Savvy marketers ignore the Third Age at their peril, warn James Murphy and Paul Flatters. If you're looking for growth, this is a segment well worth wooing and pursuing.
The marketing director sits pensively at her desk, the most recent quarterly sales figures spread in front of her. Things are not too clever. The general economy is sluggish and many luxury brands, including hers, are taking a clear and present hit. Her traditional target segment - relatively young urban professionals - seems to be growing unresponsive to her agency's expensive TV executions. What to do? There suddenly pops up the image of Lauren Hutton. Even though she is now aged 73, she is, according to the morning news, starring in the latest Calvin Klein underwear campaign.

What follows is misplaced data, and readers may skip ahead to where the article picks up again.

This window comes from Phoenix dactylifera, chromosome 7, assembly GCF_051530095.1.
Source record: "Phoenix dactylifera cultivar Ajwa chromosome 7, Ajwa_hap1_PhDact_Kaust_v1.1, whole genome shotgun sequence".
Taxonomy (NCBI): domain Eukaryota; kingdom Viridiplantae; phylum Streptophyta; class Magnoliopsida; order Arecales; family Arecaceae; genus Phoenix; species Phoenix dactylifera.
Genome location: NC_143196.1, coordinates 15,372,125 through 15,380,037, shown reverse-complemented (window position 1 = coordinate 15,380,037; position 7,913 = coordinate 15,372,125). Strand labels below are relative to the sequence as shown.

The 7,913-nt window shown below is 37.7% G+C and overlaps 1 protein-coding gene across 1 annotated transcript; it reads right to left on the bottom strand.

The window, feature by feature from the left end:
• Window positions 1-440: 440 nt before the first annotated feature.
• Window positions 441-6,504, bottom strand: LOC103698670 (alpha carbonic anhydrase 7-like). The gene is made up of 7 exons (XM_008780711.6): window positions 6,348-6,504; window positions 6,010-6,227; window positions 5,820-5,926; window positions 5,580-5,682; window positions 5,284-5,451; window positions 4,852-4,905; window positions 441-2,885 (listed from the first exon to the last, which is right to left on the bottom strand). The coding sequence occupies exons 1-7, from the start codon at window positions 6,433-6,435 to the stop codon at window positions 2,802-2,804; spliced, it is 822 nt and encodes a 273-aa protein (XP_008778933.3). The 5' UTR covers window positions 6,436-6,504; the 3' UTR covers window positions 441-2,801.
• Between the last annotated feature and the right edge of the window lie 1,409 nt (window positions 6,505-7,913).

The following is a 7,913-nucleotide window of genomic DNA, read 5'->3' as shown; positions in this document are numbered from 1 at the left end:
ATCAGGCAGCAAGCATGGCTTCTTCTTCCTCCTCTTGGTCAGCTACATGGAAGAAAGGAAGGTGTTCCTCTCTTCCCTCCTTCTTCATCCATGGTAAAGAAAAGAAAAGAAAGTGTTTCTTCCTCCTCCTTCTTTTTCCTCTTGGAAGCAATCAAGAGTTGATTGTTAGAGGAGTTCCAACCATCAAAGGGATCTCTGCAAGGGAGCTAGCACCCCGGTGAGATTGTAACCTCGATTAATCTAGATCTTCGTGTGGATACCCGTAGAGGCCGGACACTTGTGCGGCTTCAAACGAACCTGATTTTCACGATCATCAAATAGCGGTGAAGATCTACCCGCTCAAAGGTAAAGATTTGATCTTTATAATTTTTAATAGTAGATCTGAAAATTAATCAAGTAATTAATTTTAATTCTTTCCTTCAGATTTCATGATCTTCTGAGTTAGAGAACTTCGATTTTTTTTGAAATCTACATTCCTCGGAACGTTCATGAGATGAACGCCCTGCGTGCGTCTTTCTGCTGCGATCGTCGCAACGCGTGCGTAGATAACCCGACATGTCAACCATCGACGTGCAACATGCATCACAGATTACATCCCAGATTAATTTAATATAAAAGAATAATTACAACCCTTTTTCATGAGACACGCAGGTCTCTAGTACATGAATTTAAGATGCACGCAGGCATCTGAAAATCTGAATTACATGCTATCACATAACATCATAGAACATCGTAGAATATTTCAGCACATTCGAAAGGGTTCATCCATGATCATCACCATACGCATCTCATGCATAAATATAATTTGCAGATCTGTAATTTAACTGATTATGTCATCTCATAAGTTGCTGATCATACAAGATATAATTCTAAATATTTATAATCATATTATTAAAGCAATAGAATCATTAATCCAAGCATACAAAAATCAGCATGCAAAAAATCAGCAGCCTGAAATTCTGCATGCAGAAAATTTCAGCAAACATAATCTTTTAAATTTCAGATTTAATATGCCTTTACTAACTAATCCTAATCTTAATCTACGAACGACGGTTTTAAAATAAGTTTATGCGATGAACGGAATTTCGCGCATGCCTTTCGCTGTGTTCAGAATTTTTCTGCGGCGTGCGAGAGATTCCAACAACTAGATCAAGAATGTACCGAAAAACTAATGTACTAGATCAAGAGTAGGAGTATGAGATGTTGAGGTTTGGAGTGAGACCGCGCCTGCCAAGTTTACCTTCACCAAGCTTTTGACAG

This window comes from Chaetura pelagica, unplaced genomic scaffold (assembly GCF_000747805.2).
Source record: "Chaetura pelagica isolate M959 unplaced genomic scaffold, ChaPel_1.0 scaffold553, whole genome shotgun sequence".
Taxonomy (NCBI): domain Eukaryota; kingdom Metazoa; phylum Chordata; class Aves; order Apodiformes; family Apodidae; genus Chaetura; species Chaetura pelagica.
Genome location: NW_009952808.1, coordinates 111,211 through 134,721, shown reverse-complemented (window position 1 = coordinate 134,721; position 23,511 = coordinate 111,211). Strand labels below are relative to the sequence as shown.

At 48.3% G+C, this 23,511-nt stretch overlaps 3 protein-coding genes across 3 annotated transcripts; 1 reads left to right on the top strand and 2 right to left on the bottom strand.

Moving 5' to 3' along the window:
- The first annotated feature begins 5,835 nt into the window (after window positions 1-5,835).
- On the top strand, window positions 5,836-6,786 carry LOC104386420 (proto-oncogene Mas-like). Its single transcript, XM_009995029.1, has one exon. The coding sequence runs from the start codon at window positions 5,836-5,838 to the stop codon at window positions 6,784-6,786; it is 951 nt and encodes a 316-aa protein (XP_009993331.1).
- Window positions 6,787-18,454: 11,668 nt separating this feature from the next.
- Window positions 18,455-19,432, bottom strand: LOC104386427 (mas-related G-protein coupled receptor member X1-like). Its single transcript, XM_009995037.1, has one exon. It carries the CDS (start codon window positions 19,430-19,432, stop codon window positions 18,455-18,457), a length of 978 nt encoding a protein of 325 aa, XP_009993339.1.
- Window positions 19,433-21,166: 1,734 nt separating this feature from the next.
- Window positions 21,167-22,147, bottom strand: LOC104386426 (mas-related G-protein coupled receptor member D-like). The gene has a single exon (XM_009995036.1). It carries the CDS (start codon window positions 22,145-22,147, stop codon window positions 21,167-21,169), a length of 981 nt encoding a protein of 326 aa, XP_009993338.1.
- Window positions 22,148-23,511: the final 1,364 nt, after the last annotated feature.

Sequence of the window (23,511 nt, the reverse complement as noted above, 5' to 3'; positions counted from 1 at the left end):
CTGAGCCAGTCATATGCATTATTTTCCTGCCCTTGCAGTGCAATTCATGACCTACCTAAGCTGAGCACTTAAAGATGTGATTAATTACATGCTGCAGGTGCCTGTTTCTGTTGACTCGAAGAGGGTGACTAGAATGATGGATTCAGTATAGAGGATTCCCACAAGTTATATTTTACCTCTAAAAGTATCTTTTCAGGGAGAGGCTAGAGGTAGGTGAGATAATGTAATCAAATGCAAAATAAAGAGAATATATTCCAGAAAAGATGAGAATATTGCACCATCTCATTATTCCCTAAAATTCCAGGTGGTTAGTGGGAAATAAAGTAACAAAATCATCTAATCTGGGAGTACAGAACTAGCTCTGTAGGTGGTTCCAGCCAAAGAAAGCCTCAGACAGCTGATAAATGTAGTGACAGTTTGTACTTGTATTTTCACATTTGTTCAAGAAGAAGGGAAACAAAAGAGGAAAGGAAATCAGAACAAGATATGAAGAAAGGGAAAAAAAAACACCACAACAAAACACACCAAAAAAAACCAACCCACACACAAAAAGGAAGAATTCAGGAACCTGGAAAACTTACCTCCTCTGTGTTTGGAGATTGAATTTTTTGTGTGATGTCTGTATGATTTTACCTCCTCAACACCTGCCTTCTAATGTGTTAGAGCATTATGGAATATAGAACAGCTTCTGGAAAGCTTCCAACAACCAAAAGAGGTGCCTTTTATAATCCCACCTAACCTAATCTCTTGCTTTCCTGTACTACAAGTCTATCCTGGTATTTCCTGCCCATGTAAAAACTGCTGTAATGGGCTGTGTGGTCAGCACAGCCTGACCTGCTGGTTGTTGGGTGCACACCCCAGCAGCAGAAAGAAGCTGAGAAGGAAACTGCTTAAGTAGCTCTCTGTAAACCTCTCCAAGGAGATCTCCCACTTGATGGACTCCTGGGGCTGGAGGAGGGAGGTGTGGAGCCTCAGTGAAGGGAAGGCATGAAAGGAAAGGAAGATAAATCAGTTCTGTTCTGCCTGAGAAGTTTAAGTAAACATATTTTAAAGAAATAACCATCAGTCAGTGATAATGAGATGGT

We interrupt our MD's thoughts to raise some hesitations about the business of marketing to the Third Age:
- We might alienate the young and the prosperous if they conclude that our products are for their grandparents too.
- We might spend too much money by devising promotions differentially targeted at a spread of age segments.
- The over-65s are cautious conservative spenders: too much like hard work.
- Our markets are age-blind: our customers' age has never been interesting to us and it would be too risky to alter our approach.
- We do not want to risk patronising the older consumer, seeming insensitive to his/her needs.